Must Companies Define Engagement Strategies For Their Customers?

The awareness that customers are their most important assets and that without customers they would not be in business at all has reached the minds of most business owners and C-level managers by now. In the last couple of decades this awareness has led to a shift of focus, from production and internal processes to consumption and the journey of the customer. Many companies today really make an effort to understand what their customers want and to deliver to their needs.

At the same time the technological development of the interactive internet has given customers a serious voice. A voice they can use to communicate with each other, to contribute to building the reputation of a company and to engage with customers. In all cases it is for each individual customer to decide when and how to use his voice. And, like with regular conversations, some customers like to talk a lot, while others are more like silent types.

Obviously, companies like it when their customers use their voices to engage with them. Because each interaction is a potential transaction and every engagement could lead to a sale. Actually, companies like it so much when their customers engage with them, that they have started to think about so called ‘Customer Engagement Strategies’. And while doing so many companies seem to fall into the pitfall of actually wanting to tell their customers how and when they should use their voice. Like in the old days, when focus was on product and process, companies once again are massively turning their gaze to the inside and are trying to dictate their customers how to behave.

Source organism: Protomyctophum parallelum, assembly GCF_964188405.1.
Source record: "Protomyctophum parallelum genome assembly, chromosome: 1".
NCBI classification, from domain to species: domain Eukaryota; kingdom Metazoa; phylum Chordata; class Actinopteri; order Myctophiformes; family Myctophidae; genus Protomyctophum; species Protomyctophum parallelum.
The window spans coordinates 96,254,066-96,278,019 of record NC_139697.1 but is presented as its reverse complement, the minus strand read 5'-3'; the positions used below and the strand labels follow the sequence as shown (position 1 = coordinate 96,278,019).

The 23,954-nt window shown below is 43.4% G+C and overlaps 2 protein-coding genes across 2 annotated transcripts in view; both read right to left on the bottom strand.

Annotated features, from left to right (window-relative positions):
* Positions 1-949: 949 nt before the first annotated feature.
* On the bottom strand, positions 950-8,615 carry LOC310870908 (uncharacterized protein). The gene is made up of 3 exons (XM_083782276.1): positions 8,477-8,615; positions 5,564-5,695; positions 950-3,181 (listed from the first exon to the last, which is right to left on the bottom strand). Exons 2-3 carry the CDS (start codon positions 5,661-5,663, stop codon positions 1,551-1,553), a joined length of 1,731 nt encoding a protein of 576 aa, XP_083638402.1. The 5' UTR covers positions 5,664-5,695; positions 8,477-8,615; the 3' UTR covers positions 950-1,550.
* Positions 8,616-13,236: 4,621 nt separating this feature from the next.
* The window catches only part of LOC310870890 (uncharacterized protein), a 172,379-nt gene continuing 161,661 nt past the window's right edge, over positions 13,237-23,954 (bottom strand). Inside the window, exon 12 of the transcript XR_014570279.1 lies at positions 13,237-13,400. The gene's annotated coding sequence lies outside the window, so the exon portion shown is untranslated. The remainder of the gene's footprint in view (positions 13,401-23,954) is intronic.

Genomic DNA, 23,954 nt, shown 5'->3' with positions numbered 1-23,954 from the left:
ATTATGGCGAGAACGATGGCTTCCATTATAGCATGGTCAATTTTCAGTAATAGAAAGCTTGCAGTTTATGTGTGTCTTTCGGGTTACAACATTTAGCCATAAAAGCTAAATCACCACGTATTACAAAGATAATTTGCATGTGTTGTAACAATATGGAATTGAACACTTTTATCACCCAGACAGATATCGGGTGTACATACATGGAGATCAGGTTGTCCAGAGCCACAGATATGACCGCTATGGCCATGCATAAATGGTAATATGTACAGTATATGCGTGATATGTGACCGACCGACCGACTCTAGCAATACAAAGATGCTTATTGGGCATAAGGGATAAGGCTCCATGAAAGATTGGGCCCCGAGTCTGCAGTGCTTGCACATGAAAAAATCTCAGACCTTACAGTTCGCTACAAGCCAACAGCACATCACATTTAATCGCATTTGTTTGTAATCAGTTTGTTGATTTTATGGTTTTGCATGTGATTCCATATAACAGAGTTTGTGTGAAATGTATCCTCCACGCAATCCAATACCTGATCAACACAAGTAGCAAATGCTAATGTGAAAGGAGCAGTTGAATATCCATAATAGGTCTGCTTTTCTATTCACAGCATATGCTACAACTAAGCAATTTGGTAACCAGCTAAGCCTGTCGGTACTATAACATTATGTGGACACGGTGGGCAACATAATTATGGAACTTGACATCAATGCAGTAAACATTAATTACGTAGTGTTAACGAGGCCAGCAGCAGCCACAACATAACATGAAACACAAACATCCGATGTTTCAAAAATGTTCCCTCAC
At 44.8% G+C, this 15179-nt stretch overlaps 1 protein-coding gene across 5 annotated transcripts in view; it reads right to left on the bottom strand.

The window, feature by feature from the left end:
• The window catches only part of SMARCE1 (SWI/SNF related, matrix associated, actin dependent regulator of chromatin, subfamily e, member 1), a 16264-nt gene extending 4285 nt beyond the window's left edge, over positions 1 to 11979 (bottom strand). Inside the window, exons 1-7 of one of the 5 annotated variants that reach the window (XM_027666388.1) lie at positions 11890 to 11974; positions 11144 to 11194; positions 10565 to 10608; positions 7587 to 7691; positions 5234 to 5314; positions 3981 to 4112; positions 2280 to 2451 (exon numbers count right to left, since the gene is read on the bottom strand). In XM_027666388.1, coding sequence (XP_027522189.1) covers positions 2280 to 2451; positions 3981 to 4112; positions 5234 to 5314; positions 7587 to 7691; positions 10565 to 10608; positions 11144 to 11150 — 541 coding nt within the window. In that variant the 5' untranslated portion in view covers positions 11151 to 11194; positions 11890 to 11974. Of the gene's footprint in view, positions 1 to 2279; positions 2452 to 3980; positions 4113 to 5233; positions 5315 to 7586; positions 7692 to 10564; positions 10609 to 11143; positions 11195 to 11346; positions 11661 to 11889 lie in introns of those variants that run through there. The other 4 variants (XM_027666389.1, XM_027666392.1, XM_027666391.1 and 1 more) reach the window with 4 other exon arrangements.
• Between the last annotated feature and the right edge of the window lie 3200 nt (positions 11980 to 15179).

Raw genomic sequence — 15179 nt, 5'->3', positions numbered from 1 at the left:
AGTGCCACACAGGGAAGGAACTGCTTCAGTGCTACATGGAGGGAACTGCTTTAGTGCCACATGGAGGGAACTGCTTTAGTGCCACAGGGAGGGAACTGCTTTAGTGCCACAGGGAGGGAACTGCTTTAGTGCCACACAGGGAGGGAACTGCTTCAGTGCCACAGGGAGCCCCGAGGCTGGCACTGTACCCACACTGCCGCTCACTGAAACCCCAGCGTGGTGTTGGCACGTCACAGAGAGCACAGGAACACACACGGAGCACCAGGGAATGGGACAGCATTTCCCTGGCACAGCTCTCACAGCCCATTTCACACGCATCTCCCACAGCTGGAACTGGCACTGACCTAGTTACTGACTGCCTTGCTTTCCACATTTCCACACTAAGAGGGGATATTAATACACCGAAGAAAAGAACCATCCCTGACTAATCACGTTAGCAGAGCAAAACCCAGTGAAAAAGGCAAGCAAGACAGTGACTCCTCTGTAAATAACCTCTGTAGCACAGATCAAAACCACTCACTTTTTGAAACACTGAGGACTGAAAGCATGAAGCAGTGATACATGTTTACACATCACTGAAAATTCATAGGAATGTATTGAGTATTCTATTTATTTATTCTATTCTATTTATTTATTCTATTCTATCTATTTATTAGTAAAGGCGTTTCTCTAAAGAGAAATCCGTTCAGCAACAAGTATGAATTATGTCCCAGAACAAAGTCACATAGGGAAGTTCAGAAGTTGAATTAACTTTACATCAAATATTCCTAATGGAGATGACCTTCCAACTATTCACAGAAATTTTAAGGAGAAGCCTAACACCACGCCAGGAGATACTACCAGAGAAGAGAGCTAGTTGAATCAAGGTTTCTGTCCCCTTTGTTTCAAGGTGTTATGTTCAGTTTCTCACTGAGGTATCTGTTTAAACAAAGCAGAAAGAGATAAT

Thinking about this it makes sense to say that customers and not companies should define their engagement strategy. Companies must answer the question what kind of customers they want to have, then reach out to these customers and ask them how they want to engage.customerengagement

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